Dexter Filkins is an American journalist that has primarily covered foreign wars for the New York Times in the aughts and since 2011, for New Yorker. His profile also states that he wrote for The Miami Herald and Los Angeles Times, although the websites don’t have his articles available through their search parameters. Filkins won a Pulitzer Prize in 2009, two George Polk Awards, two National Magazine Awards, and was a Nieman fellow in 2007, and a Carr Center fellow in 2008, both at Harvard University.
Schooling B.A. – University of Florida – Political Science M.P. – University of Oxford – International Relations
03-14-17 – Filkins started working at the New York Times covering silly, local things, and quickly moved to covering on location, first with the Presidential Election of 2000, then the New York City mayoral race, and after 9/11, he was sent to Afghanistan and then Iraq, and has covered most of the Middle East for the last decade.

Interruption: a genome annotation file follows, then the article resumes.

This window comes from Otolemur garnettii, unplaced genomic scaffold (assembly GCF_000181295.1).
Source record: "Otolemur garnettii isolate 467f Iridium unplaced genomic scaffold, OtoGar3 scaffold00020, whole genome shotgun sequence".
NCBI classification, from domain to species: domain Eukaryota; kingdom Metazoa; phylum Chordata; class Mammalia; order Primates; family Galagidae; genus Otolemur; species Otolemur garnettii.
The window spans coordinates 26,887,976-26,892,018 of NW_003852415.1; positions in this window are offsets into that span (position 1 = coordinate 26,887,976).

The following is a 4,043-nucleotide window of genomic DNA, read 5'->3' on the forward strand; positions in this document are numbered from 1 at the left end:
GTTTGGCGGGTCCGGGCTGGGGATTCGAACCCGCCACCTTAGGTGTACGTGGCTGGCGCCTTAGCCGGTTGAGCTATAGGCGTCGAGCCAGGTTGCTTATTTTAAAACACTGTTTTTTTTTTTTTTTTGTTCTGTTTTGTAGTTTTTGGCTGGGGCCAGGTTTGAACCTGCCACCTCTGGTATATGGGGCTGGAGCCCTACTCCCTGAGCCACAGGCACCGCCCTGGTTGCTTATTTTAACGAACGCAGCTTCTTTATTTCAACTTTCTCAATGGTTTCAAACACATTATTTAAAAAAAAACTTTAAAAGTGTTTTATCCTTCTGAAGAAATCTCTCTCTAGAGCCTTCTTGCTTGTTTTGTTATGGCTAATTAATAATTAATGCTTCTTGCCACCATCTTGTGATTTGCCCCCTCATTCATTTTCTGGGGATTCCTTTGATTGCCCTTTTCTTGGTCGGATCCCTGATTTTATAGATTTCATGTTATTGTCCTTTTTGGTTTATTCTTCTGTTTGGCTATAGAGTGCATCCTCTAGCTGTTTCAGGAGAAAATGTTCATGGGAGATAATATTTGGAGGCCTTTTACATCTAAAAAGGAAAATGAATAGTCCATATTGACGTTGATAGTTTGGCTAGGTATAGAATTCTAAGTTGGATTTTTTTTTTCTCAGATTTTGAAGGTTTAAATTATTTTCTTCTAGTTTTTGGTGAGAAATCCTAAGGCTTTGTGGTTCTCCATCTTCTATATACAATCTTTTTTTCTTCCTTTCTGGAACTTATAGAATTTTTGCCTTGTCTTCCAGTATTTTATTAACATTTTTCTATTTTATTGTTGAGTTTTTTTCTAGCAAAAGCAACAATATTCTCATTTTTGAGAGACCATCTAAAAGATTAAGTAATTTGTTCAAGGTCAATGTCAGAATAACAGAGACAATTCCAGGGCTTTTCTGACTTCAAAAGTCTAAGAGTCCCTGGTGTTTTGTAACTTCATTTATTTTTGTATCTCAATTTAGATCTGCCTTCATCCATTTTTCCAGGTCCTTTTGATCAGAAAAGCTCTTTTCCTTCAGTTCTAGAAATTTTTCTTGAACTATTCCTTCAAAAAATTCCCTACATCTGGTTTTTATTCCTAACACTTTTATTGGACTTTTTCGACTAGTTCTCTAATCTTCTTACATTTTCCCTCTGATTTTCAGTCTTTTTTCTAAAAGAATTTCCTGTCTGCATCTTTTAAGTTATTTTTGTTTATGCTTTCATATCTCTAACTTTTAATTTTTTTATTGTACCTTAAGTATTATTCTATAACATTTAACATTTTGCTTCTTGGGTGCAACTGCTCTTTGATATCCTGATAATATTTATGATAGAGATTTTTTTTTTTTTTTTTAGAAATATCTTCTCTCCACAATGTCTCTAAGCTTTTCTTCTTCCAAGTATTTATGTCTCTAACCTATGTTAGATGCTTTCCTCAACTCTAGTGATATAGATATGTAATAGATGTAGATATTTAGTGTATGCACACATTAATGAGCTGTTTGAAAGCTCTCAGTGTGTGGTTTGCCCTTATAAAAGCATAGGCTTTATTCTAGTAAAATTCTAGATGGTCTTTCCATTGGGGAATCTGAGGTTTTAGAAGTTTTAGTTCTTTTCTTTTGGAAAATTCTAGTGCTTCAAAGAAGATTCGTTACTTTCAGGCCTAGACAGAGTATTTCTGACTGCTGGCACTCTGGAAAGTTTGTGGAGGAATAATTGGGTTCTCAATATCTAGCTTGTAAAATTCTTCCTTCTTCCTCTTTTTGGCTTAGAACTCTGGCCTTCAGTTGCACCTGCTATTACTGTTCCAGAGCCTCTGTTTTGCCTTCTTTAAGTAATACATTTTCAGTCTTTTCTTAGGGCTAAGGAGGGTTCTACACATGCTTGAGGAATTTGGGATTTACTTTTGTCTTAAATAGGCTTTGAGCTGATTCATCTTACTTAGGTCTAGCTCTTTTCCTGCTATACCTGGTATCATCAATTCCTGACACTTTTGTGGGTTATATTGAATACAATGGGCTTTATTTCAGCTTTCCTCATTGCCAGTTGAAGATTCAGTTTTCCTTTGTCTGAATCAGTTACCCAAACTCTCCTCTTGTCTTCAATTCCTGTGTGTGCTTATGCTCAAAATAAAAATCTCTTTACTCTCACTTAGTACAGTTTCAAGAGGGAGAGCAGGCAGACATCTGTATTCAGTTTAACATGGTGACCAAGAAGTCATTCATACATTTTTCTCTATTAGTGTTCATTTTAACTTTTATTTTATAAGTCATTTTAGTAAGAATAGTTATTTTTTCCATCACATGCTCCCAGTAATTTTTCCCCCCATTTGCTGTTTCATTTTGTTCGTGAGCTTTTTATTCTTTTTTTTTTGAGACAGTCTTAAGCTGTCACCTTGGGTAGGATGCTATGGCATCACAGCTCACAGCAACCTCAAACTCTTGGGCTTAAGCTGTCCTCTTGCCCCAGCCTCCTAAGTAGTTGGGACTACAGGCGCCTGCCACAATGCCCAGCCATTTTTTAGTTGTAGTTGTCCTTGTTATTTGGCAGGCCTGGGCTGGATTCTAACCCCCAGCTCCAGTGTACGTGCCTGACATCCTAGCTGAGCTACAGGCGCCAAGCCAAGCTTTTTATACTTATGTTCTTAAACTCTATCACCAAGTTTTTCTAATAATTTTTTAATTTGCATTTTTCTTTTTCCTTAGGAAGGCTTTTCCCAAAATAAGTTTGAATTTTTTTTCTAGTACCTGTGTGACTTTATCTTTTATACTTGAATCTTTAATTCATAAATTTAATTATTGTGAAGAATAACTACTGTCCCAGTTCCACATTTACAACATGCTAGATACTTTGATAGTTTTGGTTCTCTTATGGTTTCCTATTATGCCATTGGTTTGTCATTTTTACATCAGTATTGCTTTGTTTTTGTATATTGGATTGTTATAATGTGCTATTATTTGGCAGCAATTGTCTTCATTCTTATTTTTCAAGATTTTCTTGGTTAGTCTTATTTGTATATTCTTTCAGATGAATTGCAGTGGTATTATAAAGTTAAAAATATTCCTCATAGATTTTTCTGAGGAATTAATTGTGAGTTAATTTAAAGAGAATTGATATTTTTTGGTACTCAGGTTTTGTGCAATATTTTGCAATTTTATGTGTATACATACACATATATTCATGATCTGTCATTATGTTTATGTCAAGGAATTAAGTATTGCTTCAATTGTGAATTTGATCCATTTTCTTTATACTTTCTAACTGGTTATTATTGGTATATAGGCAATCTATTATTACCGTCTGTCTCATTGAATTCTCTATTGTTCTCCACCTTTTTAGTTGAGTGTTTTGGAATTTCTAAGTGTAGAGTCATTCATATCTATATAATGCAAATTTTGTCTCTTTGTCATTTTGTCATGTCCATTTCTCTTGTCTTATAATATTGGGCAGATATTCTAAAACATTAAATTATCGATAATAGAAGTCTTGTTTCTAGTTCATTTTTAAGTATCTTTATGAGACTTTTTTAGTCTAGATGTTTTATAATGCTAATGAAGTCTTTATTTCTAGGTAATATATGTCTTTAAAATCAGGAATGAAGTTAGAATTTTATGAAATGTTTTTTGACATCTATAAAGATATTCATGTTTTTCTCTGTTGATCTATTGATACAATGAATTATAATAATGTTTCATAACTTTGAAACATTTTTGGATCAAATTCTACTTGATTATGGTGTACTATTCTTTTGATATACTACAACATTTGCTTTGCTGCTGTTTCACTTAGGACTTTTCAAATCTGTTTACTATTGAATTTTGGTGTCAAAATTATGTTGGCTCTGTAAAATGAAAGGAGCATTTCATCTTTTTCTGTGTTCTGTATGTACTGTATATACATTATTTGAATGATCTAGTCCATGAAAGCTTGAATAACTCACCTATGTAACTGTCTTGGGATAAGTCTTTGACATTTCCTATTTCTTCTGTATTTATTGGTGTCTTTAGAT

On the surface, not many American journalists are capable of covering the Middle East while remaining objective. They must be wary of, and cannot be immune to being fed misinformation by “officials” in attempts to sway outcomes or attitudes. Filkins’ work seems to be transparent and as fair as possible, but he still does use a lot of unnamed sources, something pretty commonplace these days. The best I can say about Filkins is that I have trouble imagining what an opposition voice would sound like. The pieces I have read are of the Iraq, Syria, Iran, and they are topics that seem both under-reported and shine a light from a new direction.
Filkins has published one book:
2008 – The Forever War
The following are links to Filkins’s published articles and content, in order from earliest to latest: